US National Intelligence Director James Clapper told Congress on Tuesday that the agreement concluded last year to dispose of Syria's chemical weapons has strengthened President Bashar Al-Assad. The chances of the opposition ousting him are now "weak", he claimed. Clapper made his remarks while testifying before a U.S. House of Representatives intelligence committee hearing, but he did not explain exactly how Al-Assad has been strengthened by the weapons deal.
Before the United States and Russia concluded the deal to dispose of Syria's chemical weapons, the Obama administration seemed on the brink of launching a military strike against the regime in Damascus in response to its poisonous gas attack which left hundreds of dead. President Obama called upon Al-Assad in August 2011 to step down from power following the brutal suppression of anti-government protests by Syrian security forces.
According to the intelligence chief, the Assad regime will probably remain in power in the absence of a diplomatic agreement for a new transitional government, which many observes regard as elusive. "I foresee more of the same," said Clapper, "a sort of a perpetual stalemate where…neither the regime nor the opposition can prevail."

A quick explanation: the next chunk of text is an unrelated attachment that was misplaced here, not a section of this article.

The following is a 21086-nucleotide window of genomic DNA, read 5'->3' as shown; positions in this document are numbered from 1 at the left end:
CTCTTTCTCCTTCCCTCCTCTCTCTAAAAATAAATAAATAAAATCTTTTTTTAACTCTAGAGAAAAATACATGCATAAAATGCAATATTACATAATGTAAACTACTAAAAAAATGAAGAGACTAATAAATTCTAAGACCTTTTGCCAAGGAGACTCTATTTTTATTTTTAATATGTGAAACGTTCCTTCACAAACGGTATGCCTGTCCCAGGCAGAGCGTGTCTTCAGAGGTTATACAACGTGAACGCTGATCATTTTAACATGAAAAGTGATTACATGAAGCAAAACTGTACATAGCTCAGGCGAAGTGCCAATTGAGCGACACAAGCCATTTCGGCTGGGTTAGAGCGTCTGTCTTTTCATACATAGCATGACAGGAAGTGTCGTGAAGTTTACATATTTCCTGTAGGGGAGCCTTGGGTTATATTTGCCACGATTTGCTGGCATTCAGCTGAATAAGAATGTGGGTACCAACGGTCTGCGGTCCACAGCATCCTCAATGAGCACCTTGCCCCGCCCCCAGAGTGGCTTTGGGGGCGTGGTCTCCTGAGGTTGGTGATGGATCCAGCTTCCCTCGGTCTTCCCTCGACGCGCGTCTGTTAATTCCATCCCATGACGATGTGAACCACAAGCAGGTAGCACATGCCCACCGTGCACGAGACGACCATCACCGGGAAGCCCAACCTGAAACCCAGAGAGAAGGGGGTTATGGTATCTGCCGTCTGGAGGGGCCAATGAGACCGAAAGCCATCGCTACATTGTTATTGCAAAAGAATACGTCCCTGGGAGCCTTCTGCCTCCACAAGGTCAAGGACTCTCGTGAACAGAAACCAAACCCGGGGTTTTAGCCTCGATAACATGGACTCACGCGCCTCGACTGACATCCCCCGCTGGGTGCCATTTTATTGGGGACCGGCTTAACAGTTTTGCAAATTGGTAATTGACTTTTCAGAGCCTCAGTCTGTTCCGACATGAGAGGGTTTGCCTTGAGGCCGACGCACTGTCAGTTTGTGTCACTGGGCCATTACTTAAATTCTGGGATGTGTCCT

Department of State spokesperson Jen Psaki commented on Clapper's testimony, saying that the US government "is very clear and understands that Al-Assad received help from foreign fighters and support from Iran". However, she pointed out that the Syrian peace talks, which resumed in Switzerland last month, increased the pressure on Damascus. The UN Security Council resolution calls upon Syria to comply with this agreement. "We'll see whether they will fulfil their promises," she added.
Reuters reported last week that Syria has handed over only five per cent of its chemical weapons arsenal and will not meet this week's deadline to send all of its toxic gases outside of Syria to be destroyed. Clapper said that the arms removal is at a "slow pace" and that two shipments totalling about 53 metric tons had left Syria so far.
Under questioning from Committee Chairman Mike Rogers, the director of the CIA, John Brennan, said Al-Qaeda linked militants have established training camps in Syria and Iraq and use them to launch attacks in the region and beyond. "Syria presents a number of challenges to US national security interests in terms of the potential spill over of the fighting inside Syria to neighbouring countries, but also, and increasingly so, concerns on the terrorism front."